Bosnians cross old battle lines to cast ballots Many are returning to towns for first time since wartime expulsions


SARAJEVO, Bosnia-Herzegovina -- Escorted by NATO troops in armored vehicles, buses lurched and rolled out of Sarajevo early yesterday, taking Bosnian Muslims to villages in which they lived before the war, where they cast ballots and were then hustled hastily away.

In yesterday's municipal elections, seen as a vital part of the Bosnian peace accord, people across Bosnia voted in their prewar towns, many returning for the first time to places they were expelled from in the conflict among Muslims, Serbs and Croats.

In towns like Srebrenica, where several thousand Muslim men were massacred in the summer of 1995 by Bosnian Serb troops, Muslim officials will probably be elected to office, although no Muslims currently live in the area.

And in Drvar, Glamoc and Bosanko Grahovo, near Bosnia's western border with Croatia, representatives of the prewar Serbian majority were also set to be elected to power, although most of the Serbs have been expelled.

Sanctions will be imposed against communities that do not accept the election results, which are not expected before Saturday, international officials say.

But the elections, which were postponed twice, appeared unlikely to alter Bosnia's partition into three antagonistic enclaves or to release the grip on power by nationalist hard-liners.

Critics of the vote said sanctions would probably not be enough to force nationalist leaders to abide by the results.

The peace agreement signed in Dayton, Ohio, those critics said, rather than fostering a process to move Bosnia toward democratic rule and a multiethnic society, has resulted in a series of NATO-managed events that have failed to alter the political landscape.

"What we will most likely end up with are a number of governments-in-exile," said a Western diplomat. "These elected officials will not even be able to visit the towns they are supposed to administer. Power will remain in the hands of those who have always had little regard for the peace agreement or the democratic process."

The 34,000-member NATO-led peacekeeping force sent out heavily armed patrols yesterday, stationed troops in armored personnel carriers at polling places and crossroads and had helicopters buzzing over much of the country.

Buses crossing the partition lines between the Bosnian Serb republic and the Muslim-Croatian federation were stopped by NATO troops and passengers were taken off the vehicles and searched.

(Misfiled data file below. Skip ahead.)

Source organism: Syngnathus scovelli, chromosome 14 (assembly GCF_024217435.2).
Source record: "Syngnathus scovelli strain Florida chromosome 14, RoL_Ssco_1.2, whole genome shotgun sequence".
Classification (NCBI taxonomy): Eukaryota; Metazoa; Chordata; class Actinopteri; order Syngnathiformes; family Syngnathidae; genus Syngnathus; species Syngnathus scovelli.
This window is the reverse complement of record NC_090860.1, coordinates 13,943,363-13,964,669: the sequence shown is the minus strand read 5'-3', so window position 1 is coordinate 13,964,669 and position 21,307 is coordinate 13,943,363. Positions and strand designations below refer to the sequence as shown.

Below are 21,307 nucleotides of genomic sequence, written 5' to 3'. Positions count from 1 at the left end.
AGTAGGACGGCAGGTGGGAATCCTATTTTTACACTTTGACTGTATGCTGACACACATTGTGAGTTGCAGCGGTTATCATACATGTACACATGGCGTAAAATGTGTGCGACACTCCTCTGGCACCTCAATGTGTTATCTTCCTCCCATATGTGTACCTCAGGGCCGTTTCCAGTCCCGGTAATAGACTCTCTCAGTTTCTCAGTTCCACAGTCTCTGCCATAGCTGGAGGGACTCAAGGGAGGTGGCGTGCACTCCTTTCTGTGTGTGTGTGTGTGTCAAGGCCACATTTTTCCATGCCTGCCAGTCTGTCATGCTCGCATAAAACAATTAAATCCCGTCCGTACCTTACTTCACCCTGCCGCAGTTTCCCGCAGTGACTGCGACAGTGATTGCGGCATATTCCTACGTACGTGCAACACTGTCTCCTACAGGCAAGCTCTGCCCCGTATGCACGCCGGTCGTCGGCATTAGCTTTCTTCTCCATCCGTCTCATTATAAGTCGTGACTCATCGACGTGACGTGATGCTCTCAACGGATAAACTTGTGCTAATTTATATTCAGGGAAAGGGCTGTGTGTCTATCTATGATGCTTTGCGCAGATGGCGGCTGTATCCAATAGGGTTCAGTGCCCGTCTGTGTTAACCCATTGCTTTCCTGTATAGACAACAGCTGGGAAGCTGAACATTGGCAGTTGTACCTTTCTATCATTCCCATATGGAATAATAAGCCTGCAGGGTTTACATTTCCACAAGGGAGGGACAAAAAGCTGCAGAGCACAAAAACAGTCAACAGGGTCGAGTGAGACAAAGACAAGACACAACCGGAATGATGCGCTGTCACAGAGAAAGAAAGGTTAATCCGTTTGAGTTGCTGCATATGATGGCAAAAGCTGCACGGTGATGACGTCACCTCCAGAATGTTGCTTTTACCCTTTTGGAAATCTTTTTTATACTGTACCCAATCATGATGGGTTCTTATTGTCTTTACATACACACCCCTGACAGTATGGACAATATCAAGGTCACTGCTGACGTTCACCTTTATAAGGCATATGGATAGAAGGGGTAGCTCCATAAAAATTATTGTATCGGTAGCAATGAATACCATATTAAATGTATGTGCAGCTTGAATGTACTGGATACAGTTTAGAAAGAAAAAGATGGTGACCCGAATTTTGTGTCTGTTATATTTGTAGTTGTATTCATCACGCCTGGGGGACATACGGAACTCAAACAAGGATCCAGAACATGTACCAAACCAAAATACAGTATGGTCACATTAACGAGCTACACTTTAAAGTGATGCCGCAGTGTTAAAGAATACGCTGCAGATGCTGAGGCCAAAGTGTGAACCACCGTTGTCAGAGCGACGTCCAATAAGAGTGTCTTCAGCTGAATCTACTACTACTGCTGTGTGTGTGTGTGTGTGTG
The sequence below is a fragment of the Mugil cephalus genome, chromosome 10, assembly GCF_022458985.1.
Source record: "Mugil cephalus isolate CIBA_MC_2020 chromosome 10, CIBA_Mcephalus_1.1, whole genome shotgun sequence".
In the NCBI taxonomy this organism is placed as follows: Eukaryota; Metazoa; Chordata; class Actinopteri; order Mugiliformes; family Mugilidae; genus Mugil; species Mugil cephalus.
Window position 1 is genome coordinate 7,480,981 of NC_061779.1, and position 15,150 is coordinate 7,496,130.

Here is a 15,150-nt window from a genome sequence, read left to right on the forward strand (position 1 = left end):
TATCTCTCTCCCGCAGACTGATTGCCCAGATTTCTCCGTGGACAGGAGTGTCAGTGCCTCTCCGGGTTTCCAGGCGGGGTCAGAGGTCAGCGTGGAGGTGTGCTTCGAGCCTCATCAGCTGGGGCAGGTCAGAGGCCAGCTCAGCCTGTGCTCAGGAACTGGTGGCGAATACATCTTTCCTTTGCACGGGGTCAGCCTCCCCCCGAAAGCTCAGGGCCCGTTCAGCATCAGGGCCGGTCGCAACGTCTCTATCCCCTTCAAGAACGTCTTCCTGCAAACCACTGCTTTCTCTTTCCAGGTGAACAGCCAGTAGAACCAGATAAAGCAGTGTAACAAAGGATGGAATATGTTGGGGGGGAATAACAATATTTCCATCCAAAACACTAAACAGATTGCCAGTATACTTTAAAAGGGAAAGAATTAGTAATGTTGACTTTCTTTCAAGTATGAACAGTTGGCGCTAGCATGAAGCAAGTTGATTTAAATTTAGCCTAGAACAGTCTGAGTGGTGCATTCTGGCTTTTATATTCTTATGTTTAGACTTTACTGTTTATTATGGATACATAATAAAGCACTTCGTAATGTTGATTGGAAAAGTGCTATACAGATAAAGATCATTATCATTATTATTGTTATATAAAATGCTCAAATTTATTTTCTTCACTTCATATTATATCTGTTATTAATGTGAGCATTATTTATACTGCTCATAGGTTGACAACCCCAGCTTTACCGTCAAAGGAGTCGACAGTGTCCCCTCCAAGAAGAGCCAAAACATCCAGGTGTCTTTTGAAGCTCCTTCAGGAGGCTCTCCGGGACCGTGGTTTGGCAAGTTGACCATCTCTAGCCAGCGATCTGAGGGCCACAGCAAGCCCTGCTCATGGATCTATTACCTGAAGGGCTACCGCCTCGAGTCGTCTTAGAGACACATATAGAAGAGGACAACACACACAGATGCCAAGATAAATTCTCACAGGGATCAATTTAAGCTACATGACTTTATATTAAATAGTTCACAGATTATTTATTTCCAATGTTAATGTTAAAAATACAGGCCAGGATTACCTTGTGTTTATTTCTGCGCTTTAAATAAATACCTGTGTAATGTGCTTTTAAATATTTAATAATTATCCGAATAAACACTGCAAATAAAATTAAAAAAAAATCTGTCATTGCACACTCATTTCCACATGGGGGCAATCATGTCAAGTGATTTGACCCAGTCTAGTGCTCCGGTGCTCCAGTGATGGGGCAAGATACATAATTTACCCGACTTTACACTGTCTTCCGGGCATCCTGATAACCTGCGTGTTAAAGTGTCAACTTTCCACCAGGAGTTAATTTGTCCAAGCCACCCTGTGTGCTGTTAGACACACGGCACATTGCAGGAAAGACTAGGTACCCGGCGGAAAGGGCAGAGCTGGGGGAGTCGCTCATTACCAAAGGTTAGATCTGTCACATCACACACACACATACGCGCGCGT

Ibro Obhodzas, 56, stood in line to vote outside Pale, the Bosnian Serb stronghold, that had been set up for former Muslim residents. It was the first time since 1992, when he was evicted from his house, that he had been back.

Obhodzas, a former factory worker who spent the war with his wife and two daughters in Germany, returned to Bosnia a few months ago; his family remains in Germany and sends him the money to survive in Sarajevo.

"I feel more like a refugee in my own country than I do in Germany," he said. "The people who have power do not care how we vote. We cannot build the old Bosnia, the Bosnia where people tried to live together, until these nationalist leaders are gone. And that may take years. I just wanted to stand for a few minutes on the soil where I was born."

The deep divide among the three ethnic communities was in evidence as they wrangled over the voting.

The Bosnian Croats refused, for example, to permit polls to open in the center of Zepce and Tesanj, which once had Muslim majorities. In Sarajevo, where the majority Muslim population hopes to see a common administration for Bosnia, a powerful bomb Friday night blew the front off the Croatian party headquarters.

In Mostar, Muslims at first boycotted the vote after international officials agreed with the Croats not to hold voting in the important central district of the divided city. A Muslim official was reported to have said later they had worked out an arrangement with the Croats and would take part.

The Bosnian Serbs and the Bosnian Croats threatened until late Friday night to boycott the elections.

As in the national elections a year ago, voting yesterday and today was expected to go along ethnic lines. The Muslim-led Party for Democratic Action, the Croatian Democratic Union and the Serbian Democratic Party have dominated political life in Bosnia since the war started five years ago.

Serbs interviewed yesterday reiterated their vows that Muslims would never return home, even if they were elected to run town halls in the Serbian enclave.

Many voiced bitterness at the entrance by the NATO-led peacekeeping force into the power struggle between Biljana Plavsic, president of the Bosnian Serb republic, and Radovan Karadzic, her predecessor, who has been charged with war crimes. Plavsic, backed by NATO troops, has taken control of the city of Banja Luka and accused Karadzic and his supporters in Pale of corruption.

"The international community calls this a democratic election," said Vaskrsije Kusmuk, 65, as he stood with his wife, Milena, 60, in front of a Pale polling station. "If this was really a democratic election, we would not have these foreign planes flying over our heads and these foreign tanks rolling through our streets."

"We had more democracy under Tito," he said, referring to the Communist former leader of Yugoslavia. "This is a farce."

About 2.5 million citizens, including 400,000 outside Bosnia, registered to vote for 136 municipal councils across the country. The United Nations said about 35,000 were expected to cross the line between the Serbian and Muslim-Croatian halves of Bosnia to cast their ballots.

The elections have cost the international community $14 million and are part of the terms imposed by the Dayton peace agreement.

Pub Date: 9/14/97

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